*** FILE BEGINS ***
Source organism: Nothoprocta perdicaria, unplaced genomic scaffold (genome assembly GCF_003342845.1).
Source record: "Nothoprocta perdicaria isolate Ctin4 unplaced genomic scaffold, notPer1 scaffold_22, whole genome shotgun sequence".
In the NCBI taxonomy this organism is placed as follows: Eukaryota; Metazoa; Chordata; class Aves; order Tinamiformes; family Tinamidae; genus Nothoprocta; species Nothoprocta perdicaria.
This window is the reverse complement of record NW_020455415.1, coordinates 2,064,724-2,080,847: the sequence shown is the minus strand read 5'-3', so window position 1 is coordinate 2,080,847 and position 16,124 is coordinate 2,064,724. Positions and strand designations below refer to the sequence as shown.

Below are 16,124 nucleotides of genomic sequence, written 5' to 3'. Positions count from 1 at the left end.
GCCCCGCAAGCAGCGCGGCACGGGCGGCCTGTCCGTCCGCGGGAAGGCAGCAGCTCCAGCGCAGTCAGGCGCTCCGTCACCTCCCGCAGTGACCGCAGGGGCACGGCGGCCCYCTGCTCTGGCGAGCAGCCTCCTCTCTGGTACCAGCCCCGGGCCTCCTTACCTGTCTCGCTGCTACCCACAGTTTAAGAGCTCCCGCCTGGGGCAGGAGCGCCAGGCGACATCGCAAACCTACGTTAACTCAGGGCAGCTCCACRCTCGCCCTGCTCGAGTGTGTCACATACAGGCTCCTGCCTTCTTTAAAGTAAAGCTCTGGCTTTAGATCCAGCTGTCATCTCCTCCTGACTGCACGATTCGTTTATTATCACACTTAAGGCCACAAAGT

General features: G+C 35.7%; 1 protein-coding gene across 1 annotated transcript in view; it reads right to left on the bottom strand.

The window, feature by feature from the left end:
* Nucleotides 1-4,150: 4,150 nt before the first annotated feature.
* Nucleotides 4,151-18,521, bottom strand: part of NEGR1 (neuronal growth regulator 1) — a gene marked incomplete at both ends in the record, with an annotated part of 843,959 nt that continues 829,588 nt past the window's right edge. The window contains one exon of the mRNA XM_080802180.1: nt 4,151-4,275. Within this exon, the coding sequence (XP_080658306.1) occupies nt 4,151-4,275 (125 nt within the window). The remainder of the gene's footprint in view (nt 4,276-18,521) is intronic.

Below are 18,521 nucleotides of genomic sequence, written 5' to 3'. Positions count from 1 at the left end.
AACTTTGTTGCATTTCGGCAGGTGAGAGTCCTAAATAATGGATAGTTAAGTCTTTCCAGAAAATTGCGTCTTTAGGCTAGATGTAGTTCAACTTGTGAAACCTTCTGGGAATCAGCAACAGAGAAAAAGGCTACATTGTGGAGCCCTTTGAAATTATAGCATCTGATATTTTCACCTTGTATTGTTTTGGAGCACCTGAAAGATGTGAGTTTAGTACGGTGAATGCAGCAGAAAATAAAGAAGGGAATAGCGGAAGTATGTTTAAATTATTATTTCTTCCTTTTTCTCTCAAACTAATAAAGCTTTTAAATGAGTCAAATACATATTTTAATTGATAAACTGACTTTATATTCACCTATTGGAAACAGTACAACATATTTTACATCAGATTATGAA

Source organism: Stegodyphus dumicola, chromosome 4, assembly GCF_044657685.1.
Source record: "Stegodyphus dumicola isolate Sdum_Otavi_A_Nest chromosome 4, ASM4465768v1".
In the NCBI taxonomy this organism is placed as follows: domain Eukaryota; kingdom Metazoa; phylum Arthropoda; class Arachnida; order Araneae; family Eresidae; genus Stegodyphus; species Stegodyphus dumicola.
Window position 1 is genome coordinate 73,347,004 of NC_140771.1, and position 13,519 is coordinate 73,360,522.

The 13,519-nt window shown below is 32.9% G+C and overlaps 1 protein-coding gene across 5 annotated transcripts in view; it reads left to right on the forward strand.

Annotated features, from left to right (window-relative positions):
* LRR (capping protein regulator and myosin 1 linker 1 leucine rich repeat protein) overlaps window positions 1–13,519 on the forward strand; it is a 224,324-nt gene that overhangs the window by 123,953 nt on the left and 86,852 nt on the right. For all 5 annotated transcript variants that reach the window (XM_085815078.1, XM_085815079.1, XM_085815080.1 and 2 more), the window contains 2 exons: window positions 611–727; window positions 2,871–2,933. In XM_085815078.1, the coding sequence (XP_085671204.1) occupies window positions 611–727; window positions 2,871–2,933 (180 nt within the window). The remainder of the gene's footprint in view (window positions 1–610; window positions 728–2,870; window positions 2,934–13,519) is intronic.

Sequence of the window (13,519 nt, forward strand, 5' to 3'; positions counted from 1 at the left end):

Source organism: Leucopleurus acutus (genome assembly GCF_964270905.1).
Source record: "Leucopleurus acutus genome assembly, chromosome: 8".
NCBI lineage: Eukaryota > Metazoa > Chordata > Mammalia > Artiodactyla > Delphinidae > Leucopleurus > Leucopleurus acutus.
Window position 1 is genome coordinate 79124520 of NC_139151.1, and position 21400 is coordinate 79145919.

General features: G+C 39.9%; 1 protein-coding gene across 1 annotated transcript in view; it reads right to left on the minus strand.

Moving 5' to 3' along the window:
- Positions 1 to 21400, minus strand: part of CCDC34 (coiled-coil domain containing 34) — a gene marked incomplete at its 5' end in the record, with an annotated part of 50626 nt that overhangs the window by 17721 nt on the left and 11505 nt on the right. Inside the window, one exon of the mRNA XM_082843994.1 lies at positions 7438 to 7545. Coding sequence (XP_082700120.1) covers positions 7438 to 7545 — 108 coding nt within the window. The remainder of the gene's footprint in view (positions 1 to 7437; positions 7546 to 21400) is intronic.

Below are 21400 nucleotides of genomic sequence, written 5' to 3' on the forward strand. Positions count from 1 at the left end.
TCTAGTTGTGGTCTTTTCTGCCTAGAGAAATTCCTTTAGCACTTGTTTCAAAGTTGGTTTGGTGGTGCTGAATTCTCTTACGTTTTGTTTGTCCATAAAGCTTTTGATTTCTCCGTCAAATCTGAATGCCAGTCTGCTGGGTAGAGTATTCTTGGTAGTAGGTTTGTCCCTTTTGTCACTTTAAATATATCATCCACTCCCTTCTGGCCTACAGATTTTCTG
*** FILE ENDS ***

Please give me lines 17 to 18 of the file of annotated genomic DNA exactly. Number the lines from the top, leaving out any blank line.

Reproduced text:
The 13,519-nt window shown below is 32.9% G+C and overlaps 1 protein-coding gene across 5 annotated transcripts in view; it reads left to right on the forward strand.

Annotated features, from left to right (window-relative positions):